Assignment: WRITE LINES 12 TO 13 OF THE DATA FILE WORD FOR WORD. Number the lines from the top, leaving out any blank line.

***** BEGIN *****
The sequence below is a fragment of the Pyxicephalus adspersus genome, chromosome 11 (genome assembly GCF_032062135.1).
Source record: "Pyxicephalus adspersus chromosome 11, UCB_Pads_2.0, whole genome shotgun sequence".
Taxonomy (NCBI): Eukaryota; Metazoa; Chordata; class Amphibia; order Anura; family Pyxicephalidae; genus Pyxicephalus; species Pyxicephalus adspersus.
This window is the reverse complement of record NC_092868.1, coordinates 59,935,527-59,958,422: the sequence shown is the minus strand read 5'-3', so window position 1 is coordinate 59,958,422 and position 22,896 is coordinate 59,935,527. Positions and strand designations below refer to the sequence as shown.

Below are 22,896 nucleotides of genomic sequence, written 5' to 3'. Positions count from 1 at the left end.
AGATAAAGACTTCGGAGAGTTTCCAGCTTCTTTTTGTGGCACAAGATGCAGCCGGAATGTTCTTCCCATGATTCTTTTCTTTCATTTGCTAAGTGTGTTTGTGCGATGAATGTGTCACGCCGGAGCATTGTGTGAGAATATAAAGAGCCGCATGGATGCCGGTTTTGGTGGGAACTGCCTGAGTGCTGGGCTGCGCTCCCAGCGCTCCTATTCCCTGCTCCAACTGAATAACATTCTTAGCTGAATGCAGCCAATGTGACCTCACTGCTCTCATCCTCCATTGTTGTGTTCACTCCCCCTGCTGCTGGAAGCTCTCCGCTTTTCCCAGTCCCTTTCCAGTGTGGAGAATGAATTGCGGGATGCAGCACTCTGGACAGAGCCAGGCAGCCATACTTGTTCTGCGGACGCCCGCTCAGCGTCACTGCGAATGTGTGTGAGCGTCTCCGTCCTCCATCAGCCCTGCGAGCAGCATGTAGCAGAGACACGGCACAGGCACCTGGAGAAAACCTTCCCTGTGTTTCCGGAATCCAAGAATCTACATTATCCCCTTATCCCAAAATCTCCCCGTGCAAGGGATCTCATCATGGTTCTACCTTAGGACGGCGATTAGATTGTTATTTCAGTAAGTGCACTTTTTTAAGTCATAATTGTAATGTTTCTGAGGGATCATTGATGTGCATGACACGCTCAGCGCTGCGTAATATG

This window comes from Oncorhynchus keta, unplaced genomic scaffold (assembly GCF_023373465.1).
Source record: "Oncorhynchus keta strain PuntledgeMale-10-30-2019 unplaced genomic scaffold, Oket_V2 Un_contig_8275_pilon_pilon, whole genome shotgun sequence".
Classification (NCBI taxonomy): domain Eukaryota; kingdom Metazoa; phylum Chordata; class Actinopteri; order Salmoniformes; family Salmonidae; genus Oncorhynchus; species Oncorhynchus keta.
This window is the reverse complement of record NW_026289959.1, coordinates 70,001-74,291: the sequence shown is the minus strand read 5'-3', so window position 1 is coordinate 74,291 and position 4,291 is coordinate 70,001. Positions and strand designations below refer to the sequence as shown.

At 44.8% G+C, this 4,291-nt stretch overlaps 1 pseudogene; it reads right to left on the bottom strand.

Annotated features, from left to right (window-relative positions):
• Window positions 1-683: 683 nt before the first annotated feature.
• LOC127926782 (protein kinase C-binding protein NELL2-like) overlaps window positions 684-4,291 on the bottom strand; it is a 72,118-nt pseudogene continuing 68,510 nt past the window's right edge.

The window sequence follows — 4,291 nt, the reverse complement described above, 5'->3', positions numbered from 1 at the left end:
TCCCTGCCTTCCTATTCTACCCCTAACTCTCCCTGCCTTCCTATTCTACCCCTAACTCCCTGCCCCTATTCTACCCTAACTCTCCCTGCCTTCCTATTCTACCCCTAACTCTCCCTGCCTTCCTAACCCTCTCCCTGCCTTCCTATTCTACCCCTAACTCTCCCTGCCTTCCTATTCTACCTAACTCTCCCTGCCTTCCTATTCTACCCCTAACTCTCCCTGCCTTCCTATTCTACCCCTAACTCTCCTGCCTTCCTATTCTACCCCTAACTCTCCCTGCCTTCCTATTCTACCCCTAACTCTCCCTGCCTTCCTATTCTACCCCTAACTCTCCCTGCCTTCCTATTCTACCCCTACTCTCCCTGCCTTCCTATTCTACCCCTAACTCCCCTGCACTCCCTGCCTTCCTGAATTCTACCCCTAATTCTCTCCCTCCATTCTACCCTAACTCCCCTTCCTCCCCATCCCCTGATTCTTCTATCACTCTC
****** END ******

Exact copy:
Annotated features, from left to right (window-relative positions):
• Window positions 1-683: 683 nt before the first annotated feature.